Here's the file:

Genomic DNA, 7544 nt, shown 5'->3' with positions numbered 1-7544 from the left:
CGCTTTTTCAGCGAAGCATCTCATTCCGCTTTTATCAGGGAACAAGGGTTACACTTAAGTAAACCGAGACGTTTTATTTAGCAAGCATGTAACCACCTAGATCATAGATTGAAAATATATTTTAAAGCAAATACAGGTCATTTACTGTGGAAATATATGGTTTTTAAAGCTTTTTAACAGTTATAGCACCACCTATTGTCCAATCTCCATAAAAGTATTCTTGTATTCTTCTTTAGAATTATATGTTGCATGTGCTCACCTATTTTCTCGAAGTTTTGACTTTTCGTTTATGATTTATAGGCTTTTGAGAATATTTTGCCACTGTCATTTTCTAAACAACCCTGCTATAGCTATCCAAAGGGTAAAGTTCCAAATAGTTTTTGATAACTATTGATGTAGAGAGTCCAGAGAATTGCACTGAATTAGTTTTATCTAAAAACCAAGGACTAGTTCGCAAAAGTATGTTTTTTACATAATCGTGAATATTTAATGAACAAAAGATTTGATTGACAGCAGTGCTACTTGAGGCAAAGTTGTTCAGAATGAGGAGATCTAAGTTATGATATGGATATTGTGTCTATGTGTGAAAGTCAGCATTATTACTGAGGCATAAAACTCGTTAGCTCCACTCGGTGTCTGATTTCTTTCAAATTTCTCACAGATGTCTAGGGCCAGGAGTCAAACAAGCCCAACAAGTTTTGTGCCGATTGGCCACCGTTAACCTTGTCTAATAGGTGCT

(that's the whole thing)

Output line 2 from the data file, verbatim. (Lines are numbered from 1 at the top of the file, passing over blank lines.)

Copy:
CGCTTTTTCAGCGAAGCATCTCATTCCGCTTTTATCAGGGAACAAGGGTTACACTTAAGTAAACCGAGACGTTTTATTTAGCAAGCATGTAACCACCTAGATCATAGATTGAAAATATATTTTAAAGCAAATACAGGTCATTTACTGTGGAAATATATGGTTTTTAAAGCTTTTTAACAGTTATAGCACCACCTATTGTCCAATCTCCATAAAAGTATTCTTGTATTCTTCTTTAGAATTATATGTTGCATGTGCTCACCTATTTTCTCGAAGTTTTGACTTTTCGTTTATGATTTATAGGCTTTTGAGAATATTTTGCCACTGTCATTTTCTAAACAACCCTGCTATAGCTATCCAAAGGGTAAAGTTCCAAATAGTTTTTGATAACTATTGATGTAGAGAGTCCAGAGAATTGCACTGAATTAGTTTTATCTAAAAACCAAGGACTAGTTCGCAAAAGTATGTTTTTTACATAATCGTGAATATTTAATGAACAAAAGATTTGATTGACAGCAGTGCTACTTGAGGCAAAGTTGTTCAGAATGAGGAGATCTAAGTTATGATATGGATATTGTGTCTATGTGTGAAAGTCAGCATTATTACTGAGGCATAAAACTCGTTAGCTCCACTCGGTGTCTGATTTCTTTCAAATTTCTCACAGATGTCTAGGGCCAGGAGTCAAACAAGCCCAACAAGTTTTGTGCCGATTGGCCACCGTTAACCTTGTCTAATAGGTGCT